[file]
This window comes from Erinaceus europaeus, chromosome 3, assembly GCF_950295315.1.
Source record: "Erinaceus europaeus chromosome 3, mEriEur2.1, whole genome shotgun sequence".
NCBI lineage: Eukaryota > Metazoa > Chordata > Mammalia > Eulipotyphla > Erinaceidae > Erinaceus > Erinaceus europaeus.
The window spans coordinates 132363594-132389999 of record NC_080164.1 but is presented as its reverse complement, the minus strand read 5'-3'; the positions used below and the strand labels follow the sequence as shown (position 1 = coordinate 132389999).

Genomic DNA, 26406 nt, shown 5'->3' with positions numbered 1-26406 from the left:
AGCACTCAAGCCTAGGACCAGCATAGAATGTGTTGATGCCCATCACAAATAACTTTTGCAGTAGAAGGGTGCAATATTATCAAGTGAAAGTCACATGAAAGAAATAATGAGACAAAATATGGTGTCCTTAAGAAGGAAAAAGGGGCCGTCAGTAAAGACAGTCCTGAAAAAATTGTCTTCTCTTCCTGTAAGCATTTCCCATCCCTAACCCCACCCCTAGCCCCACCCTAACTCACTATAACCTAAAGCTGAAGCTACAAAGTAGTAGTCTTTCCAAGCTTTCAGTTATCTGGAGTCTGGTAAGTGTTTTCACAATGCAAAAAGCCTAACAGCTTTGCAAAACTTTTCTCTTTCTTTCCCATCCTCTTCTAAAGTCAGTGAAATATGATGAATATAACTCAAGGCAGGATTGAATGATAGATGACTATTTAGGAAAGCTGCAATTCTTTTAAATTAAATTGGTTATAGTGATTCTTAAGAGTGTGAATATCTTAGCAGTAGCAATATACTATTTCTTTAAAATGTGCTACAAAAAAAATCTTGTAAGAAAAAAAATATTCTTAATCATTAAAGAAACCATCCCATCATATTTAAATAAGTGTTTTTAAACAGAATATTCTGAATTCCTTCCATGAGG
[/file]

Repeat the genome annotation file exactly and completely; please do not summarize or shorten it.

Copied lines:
This window comes from Erinaceus europaeus, chromosome 3, assembly GCF_950295315.1.
Source record: "Erinaceus europaeus chromosome 3, mEriEur2.1, whole genome shotgun sequence".
NCBI lineage: Eukaryota > Metazoa > Chordata > Mammalia > Eulipotyphla > Erinaceidae > Erinaceus > Erinaceus europaeus.
The window spans coordinates 132363594-132389999 of record NC_080164.1 but is presented as its reverse complement, the minus strand read 5'-3'; the positions used below and the strand labels follow the sequence as shown (position 1 = coordinate 132389999).

Genomic DNA, 26406 nt, shown 5'->3' with positions numbered 1-26406 from the left:
AGCACTCAAGCCTAGGACCAGCATAGAATGTGTTGATGCCCATCACAAATAACTTTTGCAGTAGAAGGGTGCAATATTATCAAGTGAAAGTCACATGAAAGAAATAATGAGACAAAATATGGTGTCCTTAAGAAGGAAAAAGGGGCCGTCAGTAAAGACAGTCCTGAAAAAATTGTCTTCTCTTCCTGTAAGCATTTCCCATCCCTAACCCCACCCCTAGCCCCACCCTAACTCACTATAACCTAAAGCTGAAGCTACAAAGTAGTAGTCTTTCCAAGCTTTCAGTTATCTGGAGTCTGGTAAGTGTTTTCACAATGCAAAAAGCCTAACAGCTTTGCAAAACTTTTCTCTTTCTTTCCCATCCTCTTCTAAAGTCAGTGAAATATGATGAATATAACTCAAGGCAGGATTGAATGATAGATGACTATTTAGGAAAGCTGCAATTCTTTTAAATTAAATTGGTTATAGTGATTCTTAAGAGTGTGAATATCTTAGCAGTAGCAATATACTATTTCTTTAAAATGTGCTACAAAAAAAATCTTGTAAGAAAAAAAATATTCTTAATCATTAAAGAAACCATCCCATCATATTTAAATAAGTGTTTTTAAACAGAATATTCTGAATTCCTTCCATGAGG